The hand comprised a total of five rays (I to V), whereby the metacarpal bone was fused with the large polygonal bone on the first ray . This created the so-called Metacrapal Carpal Complex (MCC for short) , which is typical for many ground sloths . As a special feature of the wrist, the pea bone was clearly flat, its shape resembled that of Glossotherium , but differed from the corresponding bone of other Mylodonts with spherical, walnut-like or pyramidal shape. The fourth ray had formed the longest metacarpal bone, while that of the fifth was only slightly shorter. The respective bones measured there around 12.5 and 10.7 cm in length. As with Glossotherium and Paramylodon, only the three inner rays were probably clawed, but only of the second ray have all bone elements been documented. The metacarpal bone was 7.8 cm long and was built very gracefully. The first phalanx was extremely short and only about 2.5 cm long, the second was about 4.2 cm long and the third at least 11.5 cm. It was shaped like a tube and went forward into an appendage on which the claw rested. The first phalanges of the two outer rays were significantly reduced in length. There are only individual root bones of the foot, such as the talus .

Skin, fur and osteoderms

Remnants of fur from Mylodon in the Museum of Natural History (Berlin)

Mylodon is one of the few extinct mammals that has mummified skin remains. The most important location for such finds is the Cueva del Milodón in the Chilean province of Última Esperanza , where the first skin parts were unearthed at the end of the 19th century. Individual pieces are up to 150 cm long, but have shrunk due to the drying process. Its thickness is up to 1.5 cm in some places, but it is usually around 1 cm. The skin is densely covered with stiff, slightly wavy hair, with only the top hair being developed, while the undercoat is missing. This characteristic is similar to the two-toed sloth ( Choloepus ), but less so to the three-toed sloth ( Bradypus ), which have an undercoat. The length of the individual hair varies between 5 and sometimes over 20 cm with the shortest in the area of ​​the back of the head, medium-long hair on the back and very long hair on the limbs. Their current color ranges from yellowish to reddish brown. The hair shafts are uniformly tubular, at the upper end they form blunt tips. As with today's sloths, the hair did not have a pith (medulla). In contrast to the hair of the two-toed sloth, they lack their characteristic longitudinal corrugation.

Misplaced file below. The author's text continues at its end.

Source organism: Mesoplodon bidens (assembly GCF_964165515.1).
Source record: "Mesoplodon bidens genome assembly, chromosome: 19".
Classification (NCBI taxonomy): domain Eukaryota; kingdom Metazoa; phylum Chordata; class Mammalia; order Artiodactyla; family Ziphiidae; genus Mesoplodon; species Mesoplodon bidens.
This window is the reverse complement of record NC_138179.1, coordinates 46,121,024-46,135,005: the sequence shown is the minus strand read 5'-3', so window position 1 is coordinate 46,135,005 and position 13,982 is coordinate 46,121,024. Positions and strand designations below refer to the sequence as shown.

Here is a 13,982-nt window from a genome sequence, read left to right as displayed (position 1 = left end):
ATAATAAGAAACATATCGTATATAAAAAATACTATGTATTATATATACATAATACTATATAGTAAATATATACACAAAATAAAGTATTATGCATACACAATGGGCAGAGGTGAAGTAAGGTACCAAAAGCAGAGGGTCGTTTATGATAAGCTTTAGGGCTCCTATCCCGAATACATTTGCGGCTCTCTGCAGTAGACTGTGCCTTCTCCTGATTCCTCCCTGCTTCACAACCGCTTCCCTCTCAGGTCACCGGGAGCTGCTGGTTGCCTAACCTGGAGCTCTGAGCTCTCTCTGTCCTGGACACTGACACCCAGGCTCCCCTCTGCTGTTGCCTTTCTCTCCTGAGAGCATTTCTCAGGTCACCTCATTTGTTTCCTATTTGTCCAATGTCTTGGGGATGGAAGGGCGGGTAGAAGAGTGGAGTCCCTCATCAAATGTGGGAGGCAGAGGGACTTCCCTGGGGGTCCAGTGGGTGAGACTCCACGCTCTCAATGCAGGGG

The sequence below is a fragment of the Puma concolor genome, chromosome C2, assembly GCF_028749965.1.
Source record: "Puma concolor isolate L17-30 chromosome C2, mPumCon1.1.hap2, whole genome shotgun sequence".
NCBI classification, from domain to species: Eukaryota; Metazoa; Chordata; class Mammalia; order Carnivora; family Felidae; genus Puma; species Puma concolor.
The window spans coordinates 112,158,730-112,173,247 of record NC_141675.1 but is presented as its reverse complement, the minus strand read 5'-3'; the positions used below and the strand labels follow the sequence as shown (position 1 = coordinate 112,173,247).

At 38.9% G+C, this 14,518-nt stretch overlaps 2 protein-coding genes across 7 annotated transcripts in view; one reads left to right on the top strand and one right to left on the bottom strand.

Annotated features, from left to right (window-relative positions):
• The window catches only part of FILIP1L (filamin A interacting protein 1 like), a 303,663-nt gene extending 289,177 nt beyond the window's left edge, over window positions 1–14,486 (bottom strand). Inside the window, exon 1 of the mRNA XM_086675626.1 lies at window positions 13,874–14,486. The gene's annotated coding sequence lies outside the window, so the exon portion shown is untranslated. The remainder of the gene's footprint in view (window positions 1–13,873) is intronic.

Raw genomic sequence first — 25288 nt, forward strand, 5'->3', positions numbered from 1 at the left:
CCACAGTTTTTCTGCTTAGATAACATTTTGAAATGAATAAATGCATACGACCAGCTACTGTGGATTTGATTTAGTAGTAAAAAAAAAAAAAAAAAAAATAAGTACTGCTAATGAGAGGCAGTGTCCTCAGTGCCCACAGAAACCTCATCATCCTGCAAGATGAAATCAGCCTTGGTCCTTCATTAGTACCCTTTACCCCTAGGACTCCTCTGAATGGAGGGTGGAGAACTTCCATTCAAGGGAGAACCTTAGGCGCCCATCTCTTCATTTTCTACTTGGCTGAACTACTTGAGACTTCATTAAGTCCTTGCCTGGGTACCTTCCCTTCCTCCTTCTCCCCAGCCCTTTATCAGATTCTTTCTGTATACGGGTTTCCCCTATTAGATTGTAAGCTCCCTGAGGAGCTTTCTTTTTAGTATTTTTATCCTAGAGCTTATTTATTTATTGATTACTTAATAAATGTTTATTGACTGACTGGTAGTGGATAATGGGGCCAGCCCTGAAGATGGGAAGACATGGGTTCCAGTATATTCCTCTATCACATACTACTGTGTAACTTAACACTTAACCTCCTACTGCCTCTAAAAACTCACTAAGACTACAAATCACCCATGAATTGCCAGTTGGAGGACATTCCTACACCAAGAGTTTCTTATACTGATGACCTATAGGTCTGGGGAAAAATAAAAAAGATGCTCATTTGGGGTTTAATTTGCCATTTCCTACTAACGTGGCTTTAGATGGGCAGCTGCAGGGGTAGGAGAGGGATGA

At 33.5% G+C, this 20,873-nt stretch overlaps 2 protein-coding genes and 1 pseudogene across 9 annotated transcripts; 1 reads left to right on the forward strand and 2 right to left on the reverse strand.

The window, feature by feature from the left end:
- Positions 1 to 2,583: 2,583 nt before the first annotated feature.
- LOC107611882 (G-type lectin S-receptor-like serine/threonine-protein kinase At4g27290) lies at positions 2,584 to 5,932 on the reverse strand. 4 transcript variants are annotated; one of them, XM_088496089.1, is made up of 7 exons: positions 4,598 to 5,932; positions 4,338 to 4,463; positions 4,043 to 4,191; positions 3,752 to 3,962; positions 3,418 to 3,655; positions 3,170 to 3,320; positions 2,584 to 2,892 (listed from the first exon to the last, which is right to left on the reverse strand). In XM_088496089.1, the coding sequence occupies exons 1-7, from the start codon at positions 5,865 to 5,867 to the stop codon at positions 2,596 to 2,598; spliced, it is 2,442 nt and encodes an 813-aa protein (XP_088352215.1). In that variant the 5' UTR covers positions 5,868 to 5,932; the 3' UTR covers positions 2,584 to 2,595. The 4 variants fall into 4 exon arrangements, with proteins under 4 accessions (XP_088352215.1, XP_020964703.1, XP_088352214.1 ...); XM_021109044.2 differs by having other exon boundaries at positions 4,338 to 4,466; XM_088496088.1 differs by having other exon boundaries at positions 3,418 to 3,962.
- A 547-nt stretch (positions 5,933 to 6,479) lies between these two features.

Osteoderms of Mylodon
X-ray image of a skin remnant of Mylodon with distribution of the osteoderms

The mylodonts are the only representatives of the sloths to have bony plates embedded in their skin. Such formations, called osteoderms , are known today to a greater extent only in armadillos . In contrast to the outer armor of the armadillos, the bone platelets of the Mylodonts were rather loosely scattered. Hermann Burmeister published the first finds of individual osteoderms of Mylodon as early as the 1860s. The remains of skin found in the Última Esperanza caves give an impression of how they were embedded in the skin and distributed over the body. The bone platelets are all located in the lower section of the skin, while the hairs originate in the upper sections. The distribution turned out to be very inconsistent. Some areas with a dense array of osteoderms contain between 83 and 95 platelets per 10 cm². In the case of others, however, the number is very thin. However, even with a close arrangement, the osteoderms never unite to form a closed shell, but are always separated from one another by individual skin folds. In accordance with the armadillos' shells, the bone platelets form a single layer and do not appear stacked. Since all skin remains were found isolated from the body skeleton, it is sometimes difficult to assign the skin areas with a dense and thin arrangement of bone platelets to a specific part of the body. However, it can be assumed that the back was largely armored and the stomach was free. In the sections with dense osteoderm formation, these were larger than in the clear areas. Mylodon's osseous platelets were mostly of irregular oval shape with dimensions of 0.5 to 2.5 cm in length, 0.3 to 1.8 cm in width and 0.2 to 1.1 cm in thickness for weights of a maximum of 2 g. On the surface, they showed individual dimples. In cross-section, they consisted of numerous fiber bundles mixed with hard bone lamellae ( osteomas ). This made their structure much simpler than that of the armadillos, and they probably lacked the keratin layer known from the armadillos . In principle, the osteoderms of Mylodon were similar to those of other large Mylodonts.

Distribution and important fossil finds

Overview and origins